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.Only time will tell which of these will be the case, but at the moment, the sun isbehaving very similar to the Dalton Minimum (sunspot cycles 4/5), which wasa very cold time. This is based on the similarity of sun spot cycle 23 to cycle 4(which immediately preceded the Dalton Minimum).As the global climate and solar variation reveals themselves in a way notseen in the past 200 years, we will surely attain a much better understanding of what causes global warming and cooling. Time will tell. If the climatecontinues its ocean cycle cooling and the sun behaves in a manner not wit-nessed since 1800, we can be sure that climate changes are dominated by thesun and sea and that atmospheric CO2 has a very small role in climate changes.If the same climatic patterns, cyclic warming and cooling, that occurred overthe past 500 years continue, we can expect several decades of moderate tosevere global cooling
Global temperatures, ocean-based teleconnections, and solar variancesinterrelate with each other. A team of mathematicians (Tsonis et al., 2003,2007), led by Dr. Anastasios Tsonis, developed a model suggesting that knowncycles of the Earth’s oceans the Paciﬁc Decadal Oscillation, the NorthAtlantic Oscillation, El Nino (Southern Oscillation), and the North PaciﬁcOscillation all tend to synchronize with each other. The theory is based ona branch of mathematics known as Synchronized Chaos. The model predictsthe degreeof coupling to increase over time, causing the solution to “bifurcate”,or split. Then, the synchronization vanishes. The result is a climate shift.Eventually the cycles begin to synchronize again, causing a repeating pattern of warming and cooling, along with sudden changes in the frequency and strengthof El Nino events. They show how this has explained the major shifts that haveoccurred including 1913, 1942, and 1978. These may be in the process of synchronizing once again with its likely impact on climate very different fromwhat has been observed over the last several decades.
I said I was familiar with Judith Curry.
I thought you said you were familiar with the theory?
originally posted by: TiredofControlFreaks
1. That the CO2 emissions can raise temperature on a planet wide scale just like it does in a greenhouse
Possible but not likely. Greenhouses don't have oceans, solar winds etc. Just because it happens in a laboratory does not mean it happens on a grander scale.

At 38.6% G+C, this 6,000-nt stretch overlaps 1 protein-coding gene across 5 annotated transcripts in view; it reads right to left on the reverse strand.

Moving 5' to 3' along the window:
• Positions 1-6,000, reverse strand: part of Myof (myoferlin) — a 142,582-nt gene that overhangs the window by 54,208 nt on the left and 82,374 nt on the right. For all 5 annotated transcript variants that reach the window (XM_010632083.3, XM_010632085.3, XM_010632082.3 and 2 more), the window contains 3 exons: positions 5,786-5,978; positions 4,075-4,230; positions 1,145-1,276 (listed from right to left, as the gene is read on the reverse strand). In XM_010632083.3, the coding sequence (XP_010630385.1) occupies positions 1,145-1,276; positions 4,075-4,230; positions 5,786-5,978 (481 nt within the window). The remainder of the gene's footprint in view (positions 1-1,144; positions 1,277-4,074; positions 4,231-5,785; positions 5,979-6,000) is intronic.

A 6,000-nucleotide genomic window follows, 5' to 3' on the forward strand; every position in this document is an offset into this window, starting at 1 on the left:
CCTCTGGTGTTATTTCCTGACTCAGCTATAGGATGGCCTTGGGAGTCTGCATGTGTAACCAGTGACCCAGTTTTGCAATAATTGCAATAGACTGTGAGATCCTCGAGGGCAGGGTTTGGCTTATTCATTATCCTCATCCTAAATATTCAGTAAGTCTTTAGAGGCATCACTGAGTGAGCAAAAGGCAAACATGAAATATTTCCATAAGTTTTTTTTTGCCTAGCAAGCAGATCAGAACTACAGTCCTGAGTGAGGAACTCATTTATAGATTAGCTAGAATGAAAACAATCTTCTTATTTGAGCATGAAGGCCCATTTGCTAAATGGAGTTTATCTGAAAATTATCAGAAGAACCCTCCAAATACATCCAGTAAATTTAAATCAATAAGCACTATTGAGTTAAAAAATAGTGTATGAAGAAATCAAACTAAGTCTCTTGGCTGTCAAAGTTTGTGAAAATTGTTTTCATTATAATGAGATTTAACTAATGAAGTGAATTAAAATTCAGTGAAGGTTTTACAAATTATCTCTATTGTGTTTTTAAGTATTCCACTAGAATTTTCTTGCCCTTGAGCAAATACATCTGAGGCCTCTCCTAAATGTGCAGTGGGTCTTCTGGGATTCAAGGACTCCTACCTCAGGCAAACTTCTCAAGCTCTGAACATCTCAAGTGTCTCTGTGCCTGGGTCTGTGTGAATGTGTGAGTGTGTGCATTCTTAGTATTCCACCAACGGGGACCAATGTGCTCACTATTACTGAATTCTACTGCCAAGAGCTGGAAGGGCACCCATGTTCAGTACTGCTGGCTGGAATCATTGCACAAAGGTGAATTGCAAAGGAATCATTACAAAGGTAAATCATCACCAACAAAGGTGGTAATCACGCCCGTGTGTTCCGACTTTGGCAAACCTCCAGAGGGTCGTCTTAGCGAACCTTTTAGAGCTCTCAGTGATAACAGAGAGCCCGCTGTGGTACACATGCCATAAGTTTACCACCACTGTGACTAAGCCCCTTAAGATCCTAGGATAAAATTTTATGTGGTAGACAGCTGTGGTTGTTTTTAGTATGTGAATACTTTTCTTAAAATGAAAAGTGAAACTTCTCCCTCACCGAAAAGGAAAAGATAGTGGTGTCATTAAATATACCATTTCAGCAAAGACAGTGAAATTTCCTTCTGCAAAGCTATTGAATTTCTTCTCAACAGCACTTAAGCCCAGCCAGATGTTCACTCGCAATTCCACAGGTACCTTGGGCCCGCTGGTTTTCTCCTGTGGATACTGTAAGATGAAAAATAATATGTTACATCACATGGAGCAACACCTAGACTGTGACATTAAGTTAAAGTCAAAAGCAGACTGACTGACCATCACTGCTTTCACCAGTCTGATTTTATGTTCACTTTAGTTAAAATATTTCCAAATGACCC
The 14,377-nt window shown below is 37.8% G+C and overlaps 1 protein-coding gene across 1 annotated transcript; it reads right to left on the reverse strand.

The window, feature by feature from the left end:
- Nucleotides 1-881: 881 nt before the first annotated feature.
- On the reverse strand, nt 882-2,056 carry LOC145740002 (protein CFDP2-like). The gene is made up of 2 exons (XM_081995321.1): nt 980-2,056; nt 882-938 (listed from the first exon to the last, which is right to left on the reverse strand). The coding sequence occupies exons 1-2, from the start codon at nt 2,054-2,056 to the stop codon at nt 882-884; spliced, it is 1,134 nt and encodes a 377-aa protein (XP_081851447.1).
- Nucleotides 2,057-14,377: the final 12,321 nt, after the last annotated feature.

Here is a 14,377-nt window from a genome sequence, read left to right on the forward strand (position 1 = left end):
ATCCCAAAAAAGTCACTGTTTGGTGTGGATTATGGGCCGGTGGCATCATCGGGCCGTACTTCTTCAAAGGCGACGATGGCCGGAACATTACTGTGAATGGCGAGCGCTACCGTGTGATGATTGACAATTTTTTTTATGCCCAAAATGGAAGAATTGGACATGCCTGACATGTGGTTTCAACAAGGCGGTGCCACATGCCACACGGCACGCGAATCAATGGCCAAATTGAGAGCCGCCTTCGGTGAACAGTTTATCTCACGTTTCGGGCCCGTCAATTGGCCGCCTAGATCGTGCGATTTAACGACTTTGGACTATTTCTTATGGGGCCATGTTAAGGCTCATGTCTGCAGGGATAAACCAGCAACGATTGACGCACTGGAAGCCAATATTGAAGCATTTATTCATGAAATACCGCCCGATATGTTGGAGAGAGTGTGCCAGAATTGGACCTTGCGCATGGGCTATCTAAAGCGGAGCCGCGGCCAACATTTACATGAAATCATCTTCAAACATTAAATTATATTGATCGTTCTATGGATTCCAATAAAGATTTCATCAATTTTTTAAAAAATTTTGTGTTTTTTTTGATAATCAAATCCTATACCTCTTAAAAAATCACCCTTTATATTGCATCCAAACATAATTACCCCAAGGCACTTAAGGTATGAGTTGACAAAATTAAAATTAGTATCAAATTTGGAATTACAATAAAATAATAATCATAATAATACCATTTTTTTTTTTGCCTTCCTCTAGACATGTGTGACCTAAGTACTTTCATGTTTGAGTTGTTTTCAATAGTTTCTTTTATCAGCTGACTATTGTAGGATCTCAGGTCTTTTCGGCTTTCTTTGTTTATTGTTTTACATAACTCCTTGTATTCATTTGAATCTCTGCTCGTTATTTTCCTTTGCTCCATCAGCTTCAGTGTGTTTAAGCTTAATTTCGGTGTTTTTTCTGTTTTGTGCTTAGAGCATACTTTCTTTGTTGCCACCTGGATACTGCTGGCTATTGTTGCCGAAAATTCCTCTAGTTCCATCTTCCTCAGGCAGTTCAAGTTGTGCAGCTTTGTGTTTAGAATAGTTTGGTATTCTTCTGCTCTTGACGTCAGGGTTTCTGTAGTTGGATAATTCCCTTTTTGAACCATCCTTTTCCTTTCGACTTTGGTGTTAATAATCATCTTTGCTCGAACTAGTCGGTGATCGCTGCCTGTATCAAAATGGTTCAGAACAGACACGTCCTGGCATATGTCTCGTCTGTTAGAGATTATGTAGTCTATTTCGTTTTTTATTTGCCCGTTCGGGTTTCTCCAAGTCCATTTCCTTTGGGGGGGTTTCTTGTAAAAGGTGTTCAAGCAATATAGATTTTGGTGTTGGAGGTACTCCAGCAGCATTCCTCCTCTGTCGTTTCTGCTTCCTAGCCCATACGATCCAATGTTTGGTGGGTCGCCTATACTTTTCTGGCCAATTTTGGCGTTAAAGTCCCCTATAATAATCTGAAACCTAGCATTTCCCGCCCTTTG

You either want to debate or you want to sit in the bushes and criticize. If you disappear this time, I am done with you
So it would seem that she is not really sure what Tsonis is talking about. But if you read further on that page you might learn something.
I don’t have any particular insight in Tsonis’ work in terms of the chaos/nonlinear dynamics aspects (which I am not an expert on). But I find these ideas very intriguing and they make more sense to me than anything else I’ve read on trying to interpret the the climate record of the past decade and make projections a few decades hence. I would appreciate comments on this from the denizens that are knowledgeable on this topic.
And my conclusion. Despite the clear shortcomings of the paper (especially as far as the coupling is concerned) it suggests that the behaviour of the indexes follows correlation-decorrelation pseudo cycles. This observation has no predictive virtue so I don’t think that it could be used for your intent to elaborate a decadal scenario. All that Tsonis says, is that the behaviour (of the indexes, not of the system itself!) significantly changes when the correlation is strong and the predictor good. This situation happened in 2001 again. So according to Tsonis something will change/has changed significantly. As his paper is neither quatitative nor predictive, he cannot say WHAT will change and HOW.
Synchronization followed by an increase in coupling coincided with all the major climate shifts of the 20th century, and was also shown to mark climate shifts in coupled ocean-atmosphere simulations. While in the observations such breaks in temperature trend are clearly superimposed upon a century time-scale warming presumably due to anthropogenic forcing, those breaks result in significant departures from that warmingover time periods spanning multiple decades.
I gather that it is impressive because it has tracked past climate change very accurately. At last a model that works!
Then why did you say this:
I don't think it predicts the effects on just one oscillation but focuses on the interplay between all four oscillations.
It also perfectly explains the amazingly strong El Nino affect this year.
originally posted by: TiredofControlFreaks
a reply to: markosity1973
no I am not saying that - I never said that the data was incorrect (although it keeps getting changes as it was just recently. I was discussing the period of global cooling from 1942 to 1978 which gave rise to things like the Times article that was predicting another ice age.
Tired of Control Freaks
Since Tsonis work goes back in time to before there was significant CO2 emissions, I think he is merely acknowledging that CO2 is "said" to the major climate forcing in the twentieth century.
While in the observations such breaks in temperature trend are clearly superimposed upon a century time-scale warming presumably due to anthropogenic forcing, those breaks result in significant departures from that warmingover time periods spanning multiple decades.
Indeed, and where does that heat from the ocean go? And why did the ocean get warmer this time around than the last time?
it would make sense that PDO would throw out a lot of heat as it enters the cooling phase